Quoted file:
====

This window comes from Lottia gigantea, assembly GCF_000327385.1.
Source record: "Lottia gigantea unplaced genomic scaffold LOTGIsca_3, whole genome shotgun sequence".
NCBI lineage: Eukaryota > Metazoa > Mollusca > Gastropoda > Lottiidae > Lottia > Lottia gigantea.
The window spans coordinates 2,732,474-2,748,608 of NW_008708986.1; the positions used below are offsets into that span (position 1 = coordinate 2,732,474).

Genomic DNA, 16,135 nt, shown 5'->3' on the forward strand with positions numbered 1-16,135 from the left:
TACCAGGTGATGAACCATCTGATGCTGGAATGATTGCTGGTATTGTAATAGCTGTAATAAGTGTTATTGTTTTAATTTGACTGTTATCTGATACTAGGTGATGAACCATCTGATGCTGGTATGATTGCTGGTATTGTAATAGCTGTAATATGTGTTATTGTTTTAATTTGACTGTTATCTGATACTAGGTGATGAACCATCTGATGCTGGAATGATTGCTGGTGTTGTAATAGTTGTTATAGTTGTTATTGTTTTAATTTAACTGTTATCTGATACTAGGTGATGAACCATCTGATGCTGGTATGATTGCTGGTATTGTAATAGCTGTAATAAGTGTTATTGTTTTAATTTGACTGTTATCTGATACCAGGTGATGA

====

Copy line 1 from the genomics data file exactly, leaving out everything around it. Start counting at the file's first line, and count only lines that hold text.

This window comes from Lottia gigantea, assembly GCF_000327385.1.